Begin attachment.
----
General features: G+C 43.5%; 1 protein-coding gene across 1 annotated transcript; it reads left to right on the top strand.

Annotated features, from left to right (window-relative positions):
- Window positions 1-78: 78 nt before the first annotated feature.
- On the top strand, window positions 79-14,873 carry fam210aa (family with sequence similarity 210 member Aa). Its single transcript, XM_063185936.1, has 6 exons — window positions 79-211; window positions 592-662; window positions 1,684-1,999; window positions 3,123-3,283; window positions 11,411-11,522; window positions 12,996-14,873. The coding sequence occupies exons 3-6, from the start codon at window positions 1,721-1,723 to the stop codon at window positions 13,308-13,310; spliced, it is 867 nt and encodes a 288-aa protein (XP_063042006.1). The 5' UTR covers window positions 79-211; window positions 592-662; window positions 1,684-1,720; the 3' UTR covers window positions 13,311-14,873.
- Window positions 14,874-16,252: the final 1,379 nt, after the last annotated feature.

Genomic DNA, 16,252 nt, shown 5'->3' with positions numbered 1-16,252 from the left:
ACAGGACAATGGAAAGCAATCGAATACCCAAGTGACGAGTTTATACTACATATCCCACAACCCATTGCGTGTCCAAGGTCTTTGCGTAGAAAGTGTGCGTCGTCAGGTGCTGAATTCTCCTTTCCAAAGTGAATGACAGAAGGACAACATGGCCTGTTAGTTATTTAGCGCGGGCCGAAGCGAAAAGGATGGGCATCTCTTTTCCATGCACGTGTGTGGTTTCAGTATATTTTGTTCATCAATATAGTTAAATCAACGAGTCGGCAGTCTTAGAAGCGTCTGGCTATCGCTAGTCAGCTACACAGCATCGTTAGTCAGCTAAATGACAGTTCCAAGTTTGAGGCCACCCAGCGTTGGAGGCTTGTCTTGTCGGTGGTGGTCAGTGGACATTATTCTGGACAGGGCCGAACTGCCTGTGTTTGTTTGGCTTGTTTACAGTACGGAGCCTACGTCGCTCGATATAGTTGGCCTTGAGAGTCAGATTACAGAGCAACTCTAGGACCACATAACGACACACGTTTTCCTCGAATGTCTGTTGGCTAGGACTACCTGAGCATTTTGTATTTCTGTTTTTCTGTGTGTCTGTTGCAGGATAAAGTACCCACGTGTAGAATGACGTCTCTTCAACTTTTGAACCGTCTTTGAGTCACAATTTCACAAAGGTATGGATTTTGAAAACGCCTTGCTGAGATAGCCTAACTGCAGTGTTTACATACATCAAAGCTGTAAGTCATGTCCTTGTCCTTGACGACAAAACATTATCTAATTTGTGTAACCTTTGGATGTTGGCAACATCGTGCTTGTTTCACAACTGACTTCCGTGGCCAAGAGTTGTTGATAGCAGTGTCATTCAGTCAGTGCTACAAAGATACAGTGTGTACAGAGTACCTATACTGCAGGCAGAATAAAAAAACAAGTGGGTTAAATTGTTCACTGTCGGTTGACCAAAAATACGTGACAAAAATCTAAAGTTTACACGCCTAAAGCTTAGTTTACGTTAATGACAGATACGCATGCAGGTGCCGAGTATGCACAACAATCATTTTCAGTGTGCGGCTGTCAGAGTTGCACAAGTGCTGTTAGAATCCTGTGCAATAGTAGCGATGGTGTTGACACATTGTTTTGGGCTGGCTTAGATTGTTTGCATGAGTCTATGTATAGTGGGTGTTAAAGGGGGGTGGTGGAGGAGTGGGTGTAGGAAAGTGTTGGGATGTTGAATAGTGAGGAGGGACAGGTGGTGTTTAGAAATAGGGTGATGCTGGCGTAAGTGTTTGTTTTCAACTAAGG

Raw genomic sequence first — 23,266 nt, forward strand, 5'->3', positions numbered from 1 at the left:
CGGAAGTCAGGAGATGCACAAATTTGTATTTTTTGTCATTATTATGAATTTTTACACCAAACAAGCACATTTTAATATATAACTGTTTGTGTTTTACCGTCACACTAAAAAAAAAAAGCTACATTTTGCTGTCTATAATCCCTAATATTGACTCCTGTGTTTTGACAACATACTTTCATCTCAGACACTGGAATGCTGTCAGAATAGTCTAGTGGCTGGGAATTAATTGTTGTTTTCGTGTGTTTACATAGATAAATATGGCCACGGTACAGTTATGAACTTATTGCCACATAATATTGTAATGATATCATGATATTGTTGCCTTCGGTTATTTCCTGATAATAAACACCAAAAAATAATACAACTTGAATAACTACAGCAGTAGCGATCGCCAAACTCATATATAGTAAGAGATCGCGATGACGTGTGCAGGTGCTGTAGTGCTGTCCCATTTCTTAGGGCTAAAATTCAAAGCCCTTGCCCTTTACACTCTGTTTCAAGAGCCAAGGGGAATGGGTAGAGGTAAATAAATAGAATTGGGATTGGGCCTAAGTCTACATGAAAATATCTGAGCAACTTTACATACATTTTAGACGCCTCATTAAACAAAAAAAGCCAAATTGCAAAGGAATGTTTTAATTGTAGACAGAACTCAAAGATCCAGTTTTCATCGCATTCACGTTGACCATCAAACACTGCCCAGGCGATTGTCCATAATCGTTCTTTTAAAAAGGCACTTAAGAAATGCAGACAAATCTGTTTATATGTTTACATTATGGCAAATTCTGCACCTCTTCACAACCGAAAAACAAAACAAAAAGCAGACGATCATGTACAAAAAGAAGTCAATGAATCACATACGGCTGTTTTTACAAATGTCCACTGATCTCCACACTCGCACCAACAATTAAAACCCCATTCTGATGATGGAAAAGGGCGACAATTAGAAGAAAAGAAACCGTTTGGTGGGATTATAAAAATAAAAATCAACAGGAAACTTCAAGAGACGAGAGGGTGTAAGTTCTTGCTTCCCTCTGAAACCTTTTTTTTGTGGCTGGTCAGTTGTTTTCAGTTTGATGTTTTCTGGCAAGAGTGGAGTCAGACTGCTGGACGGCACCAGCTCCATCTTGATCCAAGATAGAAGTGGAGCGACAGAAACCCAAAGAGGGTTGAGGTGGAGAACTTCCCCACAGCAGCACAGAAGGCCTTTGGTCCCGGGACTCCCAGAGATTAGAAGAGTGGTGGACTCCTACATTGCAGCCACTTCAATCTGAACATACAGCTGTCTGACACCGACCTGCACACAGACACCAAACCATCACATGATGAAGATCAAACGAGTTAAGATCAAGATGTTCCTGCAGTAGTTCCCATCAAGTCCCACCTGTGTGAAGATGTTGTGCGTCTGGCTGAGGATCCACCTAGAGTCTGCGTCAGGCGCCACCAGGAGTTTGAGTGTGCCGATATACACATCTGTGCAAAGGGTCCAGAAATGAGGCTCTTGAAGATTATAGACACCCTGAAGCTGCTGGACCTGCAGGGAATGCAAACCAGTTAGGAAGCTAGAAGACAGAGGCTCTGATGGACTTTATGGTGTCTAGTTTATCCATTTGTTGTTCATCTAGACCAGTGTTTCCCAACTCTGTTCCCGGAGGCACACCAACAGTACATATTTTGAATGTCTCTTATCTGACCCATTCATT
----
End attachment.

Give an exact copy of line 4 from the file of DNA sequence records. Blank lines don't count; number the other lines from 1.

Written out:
- On the top strand, window positions 79-14,873 carry fam210aa (family with sequence similarity 210 member Aa). Its single transcript, XM_063185936.1, has 6 exons — window positions 79-211; window positions 592-662; window positions 1,684-1,999; window positions 3,123-3,283; window positions 11,411-11,522; window positions 12,996-14,873. The coding sequence occupies exons 3-6, from the start codon at window positions 1,721-1,723 to the stop codon at window positions 13,308-13,310; spliced, it is 867 nt and encodes a 288-aa protein (XP_063042006.1). The 5' UTR covers window positions 79-211; window positions 592-662; window positions 1,684-1,720; the 3' UTR covers window positions 13,311-14,873.